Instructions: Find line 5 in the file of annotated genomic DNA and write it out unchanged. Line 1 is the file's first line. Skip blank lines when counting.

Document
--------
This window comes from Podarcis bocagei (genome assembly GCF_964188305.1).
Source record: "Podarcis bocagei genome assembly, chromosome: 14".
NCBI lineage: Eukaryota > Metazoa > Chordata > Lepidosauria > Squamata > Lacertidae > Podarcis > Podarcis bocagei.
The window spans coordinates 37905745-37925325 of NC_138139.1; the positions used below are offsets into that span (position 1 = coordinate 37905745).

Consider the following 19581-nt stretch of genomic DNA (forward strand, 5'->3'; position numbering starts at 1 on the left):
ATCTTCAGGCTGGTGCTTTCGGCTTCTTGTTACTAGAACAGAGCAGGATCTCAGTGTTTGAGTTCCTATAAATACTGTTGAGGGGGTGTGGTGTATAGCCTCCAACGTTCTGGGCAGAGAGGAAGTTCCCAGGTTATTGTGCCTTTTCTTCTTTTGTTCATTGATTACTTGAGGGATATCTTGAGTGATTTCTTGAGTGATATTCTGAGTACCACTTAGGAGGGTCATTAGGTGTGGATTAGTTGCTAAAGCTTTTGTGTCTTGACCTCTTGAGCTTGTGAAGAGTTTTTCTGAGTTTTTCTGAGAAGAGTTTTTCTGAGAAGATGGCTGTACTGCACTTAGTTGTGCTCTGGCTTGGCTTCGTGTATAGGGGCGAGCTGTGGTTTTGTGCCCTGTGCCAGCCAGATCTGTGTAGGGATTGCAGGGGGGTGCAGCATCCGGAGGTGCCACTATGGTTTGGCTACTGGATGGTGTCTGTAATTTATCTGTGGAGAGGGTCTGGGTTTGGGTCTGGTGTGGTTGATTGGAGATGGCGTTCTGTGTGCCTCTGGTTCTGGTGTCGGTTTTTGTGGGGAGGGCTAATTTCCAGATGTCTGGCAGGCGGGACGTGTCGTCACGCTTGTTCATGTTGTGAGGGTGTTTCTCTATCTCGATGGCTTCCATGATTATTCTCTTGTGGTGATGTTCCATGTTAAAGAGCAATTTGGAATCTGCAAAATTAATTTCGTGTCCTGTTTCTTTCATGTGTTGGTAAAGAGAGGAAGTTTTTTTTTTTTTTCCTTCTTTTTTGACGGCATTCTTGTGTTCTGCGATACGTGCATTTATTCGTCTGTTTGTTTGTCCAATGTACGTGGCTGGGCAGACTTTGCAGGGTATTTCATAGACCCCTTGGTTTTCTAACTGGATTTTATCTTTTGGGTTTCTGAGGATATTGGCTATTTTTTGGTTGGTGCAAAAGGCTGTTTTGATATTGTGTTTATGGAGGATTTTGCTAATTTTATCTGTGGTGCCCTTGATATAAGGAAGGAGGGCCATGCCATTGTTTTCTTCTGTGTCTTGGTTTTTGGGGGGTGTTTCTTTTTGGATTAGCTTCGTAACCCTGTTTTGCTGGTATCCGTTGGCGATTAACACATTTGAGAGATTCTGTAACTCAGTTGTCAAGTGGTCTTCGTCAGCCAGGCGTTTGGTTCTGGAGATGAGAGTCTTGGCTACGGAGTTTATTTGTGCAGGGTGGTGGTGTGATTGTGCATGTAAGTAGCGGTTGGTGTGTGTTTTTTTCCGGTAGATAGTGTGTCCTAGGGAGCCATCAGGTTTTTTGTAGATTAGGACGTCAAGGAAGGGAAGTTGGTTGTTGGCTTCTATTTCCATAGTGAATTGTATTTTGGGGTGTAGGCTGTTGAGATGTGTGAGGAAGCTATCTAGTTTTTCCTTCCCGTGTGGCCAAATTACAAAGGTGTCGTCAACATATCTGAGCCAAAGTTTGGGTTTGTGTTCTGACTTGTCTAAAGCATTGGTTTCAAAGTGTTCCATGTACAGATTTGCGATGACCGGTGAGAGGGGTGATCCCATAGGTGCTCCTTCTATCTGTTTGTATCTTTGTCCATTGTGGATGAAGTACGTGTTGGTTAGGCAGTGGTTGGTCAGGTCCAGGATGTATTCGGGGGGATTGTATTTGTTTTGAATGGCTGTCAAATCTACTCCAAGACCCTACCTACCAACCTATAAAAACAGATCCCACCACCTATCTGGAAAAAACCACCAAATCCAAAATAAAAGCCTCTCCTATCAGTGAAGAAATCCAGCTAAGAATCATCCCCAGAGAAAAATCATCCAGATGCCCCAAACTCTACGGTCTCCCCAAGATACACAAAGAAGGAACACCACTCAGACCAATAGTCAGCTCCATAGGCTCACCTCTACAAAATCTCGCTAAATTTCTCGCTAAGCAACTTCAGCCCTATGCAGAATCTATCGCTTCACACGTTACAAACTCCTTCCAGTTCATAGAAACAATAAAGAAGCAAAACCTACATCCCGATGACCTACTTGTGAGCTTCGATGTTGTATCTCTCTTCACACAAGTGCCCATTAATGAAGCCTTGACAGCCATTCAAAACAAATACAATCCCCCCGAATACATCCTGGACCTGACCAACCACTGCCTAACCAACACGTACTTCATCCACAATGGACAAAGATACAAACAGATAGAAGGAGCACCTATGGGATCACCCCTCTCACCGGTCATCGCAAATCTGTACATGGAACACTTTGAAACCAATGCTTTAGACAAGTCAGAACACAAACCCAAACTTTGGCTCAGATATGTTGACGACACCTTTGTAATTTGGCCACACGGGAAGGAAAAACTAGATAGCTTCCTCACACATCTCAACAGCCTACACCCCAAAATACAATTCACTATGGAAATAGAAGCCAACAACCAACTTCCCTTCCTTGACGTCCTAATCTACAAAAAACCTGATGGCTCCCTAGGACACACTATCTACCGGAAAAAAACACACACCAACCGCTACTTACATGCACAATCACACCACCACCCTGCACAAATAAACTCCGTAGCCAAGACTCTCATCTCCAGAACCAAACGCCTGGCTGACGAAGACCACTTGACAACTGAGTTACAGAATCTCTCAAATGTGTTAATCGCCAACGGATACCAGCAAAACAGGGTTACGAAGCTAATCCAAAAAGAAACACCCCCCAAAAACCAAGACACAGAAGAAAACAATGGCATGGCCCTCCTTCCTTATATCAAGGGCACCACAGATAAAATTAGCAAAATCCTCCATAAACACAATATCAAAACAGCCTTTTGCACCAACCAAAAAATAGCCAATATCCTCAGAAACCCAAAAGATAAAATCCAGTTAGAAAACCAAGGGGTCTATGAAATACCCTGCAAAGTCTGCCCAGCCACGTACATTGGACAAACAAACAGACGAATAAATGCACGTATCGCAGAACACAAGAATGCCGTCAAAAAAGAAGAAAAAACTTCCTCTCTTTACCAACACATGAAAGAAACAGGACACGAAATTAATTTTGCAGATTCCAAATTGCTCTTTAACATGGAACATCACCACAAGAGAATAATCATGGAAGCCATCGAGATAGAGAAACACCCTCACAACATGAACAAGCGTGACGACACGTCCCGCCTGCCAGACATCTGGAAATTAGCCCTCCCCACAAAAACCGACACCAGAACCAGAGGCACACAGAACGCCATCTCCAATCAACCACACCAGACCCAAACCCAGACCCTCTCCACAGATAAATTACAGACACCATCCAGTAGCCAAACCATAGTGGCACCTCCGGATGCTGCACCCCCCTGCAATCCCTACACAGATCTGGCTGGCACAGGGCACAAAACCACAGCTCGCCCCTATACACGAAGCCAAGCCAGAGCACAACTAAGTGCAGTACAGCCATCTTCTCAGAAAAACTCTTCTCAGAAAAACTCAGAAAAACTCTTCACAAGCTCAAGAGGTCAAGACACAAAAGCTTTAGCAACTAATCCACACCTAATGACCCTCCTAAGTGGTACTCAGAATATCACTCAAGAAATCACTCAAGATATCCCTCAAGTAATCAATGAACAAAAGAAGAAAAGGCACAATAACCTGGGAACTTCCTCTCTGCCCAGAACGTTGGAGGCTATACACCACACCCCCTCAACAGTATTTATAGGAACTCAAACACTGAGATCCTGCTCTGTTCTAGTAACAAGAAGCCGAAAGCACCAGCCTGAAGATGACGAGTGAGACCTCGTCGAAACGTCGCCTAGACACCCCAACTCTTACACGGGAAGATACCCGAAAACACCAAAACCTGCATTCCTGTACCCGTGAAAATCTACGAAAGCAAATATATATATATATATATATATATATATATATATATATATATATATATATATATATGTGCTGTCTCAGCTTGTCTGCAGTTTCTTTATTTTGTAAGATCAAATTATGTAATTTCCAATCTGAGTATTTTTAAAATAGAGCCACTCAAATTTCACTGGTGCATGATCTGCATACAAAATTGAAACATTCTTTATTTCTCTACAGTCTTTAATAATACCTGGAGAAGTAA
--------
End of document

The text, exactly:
Consider the following 19581-nt stretch of genomic DNA (forward strand, 5'->3'; position numbering starts at 1 on the left):